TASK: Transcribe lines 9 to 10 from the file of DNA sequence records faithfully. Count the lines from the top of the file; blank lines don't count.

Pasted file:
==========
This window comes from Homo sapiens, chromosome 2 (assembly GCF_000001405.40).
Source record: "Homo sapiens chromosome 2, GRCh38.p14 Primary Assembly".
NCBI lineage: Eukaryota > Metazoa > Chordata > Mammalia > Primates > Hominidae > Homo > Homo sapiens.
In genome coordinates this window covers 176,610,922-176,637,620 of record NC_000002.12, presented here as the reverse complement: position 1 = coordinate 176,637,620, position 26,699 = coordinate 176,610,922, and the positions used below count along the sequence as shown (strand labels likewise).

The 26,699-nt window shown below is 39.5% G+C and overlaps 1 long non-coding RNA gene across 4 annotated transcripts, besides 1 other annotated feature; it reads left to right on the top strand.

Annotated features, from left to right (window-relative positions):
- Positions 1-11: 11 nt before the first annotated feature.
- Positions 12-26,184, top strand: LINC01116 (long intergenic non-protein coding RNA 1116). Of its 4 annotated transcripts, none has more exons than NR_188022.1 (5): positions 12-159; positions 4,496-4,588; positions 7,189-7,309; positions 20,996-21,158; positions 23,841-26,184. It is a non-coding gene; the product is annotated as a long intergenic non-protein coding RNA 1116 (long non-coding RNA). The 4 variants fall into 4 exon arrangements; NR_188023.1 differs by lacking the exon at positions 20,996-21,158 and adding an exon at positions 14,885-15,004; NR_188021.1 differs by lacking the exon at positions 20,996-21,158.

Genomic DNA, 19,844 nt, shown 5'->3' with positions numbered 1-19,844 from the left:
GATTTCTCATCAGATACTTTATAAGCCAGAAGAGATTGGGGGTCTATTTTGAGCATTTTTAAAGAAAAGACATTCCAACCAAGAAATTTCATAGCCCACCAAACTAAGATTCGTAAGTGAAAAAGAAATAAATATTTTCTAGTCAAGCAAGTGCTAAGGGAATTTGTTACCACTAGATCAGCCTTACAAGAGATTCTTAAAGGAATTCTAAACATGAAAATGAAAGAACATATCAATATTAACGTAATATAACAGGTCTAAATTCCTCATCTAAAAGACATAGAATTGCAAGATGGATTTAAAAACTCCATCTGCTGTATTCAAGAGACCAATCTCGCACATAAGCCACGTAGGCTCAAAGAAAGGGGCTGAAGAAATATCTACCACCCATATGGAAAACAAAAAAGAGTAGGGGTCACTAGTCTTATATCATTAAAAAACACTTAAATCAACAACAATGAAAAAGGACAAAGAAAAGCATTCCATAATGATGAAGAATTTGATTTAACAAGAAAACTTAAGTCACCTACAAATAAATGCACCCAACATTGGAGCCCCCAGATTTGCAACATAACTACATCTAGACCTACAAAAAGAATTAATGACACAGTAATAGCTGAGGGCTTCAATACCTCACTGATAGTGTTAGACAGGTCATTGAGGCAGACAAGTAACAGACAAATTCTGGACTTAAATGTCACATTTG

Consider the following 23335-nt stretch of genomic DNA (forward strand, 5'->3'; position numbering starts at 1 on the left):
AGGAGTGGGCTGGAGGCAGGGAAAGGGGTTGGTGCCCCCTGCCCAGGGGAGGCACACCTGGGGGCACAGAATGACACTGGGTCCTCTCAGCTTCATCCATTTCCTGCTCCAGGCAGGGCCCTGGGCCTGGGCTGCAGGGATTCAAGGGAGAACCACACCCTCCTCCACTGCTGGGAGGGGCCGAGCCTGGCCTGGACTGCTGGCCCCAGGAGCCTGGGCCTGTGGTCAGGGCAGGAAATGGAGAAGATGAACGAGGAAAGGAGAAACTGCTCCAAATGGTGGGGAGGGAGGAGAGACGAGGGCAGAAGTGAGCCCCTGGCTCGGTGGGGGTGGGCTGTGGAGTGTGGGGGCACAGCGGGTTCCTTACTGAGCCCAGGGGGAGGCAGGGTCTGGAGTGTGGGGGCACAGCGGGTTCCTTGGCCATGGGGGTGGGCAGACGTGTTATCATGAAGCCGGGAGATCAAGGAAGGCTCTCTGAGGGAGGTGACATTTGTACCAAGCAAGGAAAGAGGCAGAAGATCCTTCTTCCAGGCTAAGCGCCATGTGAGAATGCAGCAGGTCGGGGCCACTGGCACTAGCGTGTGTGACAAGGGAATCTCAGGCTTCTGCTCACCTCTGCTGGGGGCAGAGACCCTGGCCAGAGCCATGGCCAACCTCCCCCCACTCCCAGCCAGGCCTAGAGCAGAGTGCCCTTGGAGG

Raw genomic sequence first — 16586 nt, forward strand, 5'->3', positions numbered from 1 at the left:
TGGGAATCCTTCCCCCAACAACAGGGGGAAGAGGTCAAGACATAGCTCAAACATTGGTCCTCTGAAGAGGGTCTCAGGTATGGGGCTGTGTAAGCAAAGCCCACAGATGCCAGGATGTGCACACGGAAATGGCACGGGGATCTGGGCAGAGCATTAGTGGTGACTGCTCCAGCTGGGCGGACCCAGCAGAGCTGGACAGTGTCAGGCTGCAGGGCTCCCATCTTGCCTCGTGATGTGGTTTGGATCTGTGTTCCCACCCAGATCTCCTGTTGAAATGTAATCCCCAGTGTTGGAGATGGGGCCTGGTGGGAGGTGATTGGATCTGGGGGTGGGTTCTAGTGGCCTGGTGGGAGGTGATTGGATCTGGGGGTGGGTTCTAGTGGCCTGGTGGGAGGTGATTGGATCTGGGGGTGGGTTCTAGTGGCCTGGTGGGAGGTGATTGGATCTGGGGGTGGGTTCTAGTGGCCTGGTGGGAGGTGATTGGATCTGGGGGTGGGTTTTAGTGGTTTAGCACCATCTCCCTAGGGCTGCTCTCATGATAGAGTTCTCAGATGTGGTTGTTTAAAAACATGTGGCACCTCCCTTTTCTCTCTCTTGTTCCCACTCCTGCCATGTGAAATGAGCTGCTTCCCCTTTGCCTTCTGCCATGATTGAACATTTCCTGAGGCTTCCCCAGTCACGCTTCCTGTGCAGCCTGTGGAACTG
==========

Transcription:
Genomic DNA, 19,844 nt, shown 5'->3' with positions numbered 1-19,844 from the left:
GATTTCTCATCAGATACTTTATAAGCCAGAAGAGATTGGGGGTCTATTTTGAGCATTTTTAAAGAAAAGACATTCCAACCAAGAAATTTCATAGCCCACCAAACTAAGATTCGTAAGTGAAAAAGAAATAAATATTTTCTAGTCAAGCAAGTGCTAAGGGAATTTGTTACCACTAGATCAGCCTTACAAGAGATTCTTAAAGGAATTCTAAACATGAAAATGAAAGAACATATCAATATTAACGTAATATAACAGGTCTAAATTCCTCATCTAAAAGACATAGAATTGCAAGATGGATTTAAAAACTCCATCTGCTGTATTCAAGAGACCAATCTCGCACATAAGCCACGTAGGCTCAAAGAAAGGGGCTGAAGAAATATCTACCACCCATATGGAAAACAAAAAAGAGTAGGGGTCACTAGTCTTATATCATTAAAAAACACTTAAATCAACAACAATGAAAAAGGACAAAGAAAAGCATTCCATAATGATGAAGAATTTGATTTAACAAGAAAACTTAAGTCACCTACAAATAAATGCACCCAACATTGGAGCCCCCAGATTTGCAACATAACTACATCTAGACCTACAAAAAGAATTAATGACACAGTAATAGCTGAGGGCTTCAATACCTCACTGATAGTGTTAGACAGGTCATTGAGGCAGACAAGTAACAGACAAATTCTGGACTTAAATGTCACATTTG